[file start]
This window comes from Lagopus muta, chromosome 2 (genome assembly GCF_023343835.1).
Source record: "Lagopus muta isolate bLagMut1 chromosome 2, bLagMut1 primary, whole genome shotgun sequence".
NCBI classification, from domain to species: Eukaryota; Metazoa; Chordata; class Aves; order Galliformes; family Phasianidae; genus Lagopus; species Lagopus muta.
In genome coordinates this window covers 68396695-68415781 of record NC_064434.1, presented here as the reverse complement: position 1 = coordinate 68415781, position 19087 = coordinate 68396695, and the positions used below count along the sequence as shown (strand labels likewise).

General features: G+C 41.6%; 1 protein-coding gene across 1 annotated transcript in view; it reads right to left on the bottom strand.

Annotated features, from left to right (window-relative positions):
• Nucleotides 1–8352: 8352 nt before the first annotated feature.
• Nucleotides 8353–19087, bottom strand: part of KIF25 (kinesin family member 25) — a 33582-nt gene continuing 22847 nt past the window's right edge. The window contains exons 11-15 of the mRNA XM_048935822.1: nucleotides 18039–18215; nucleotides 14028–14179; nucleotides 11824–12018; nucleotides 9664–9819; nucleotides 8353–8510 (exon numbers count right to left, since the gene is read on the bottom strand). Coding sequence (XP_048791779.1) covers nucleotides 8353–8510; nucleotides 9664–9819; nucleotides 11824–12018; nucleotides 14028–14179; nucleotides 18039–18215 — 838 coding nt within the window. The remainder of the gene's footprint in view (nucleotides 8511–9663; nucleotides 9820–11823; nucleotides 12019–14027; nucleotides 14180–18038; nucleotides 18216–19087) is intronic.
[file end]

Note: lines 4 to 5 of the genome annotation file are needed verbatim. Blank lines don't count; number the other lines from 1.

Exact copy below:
In genome coordinates this window covers 68396695-68415781 of record NC_064434.1, presented here as the reverse complement: position 1 = coordinate 68415781, position 19087 = coordinate 68396695, and the positions used below count along the sequence as shown (strand labels likewise).

General features: G+C 41.6%; 1 protein-coding gene across 1 annotated transcript in view; it reads right to left on the bottom strand.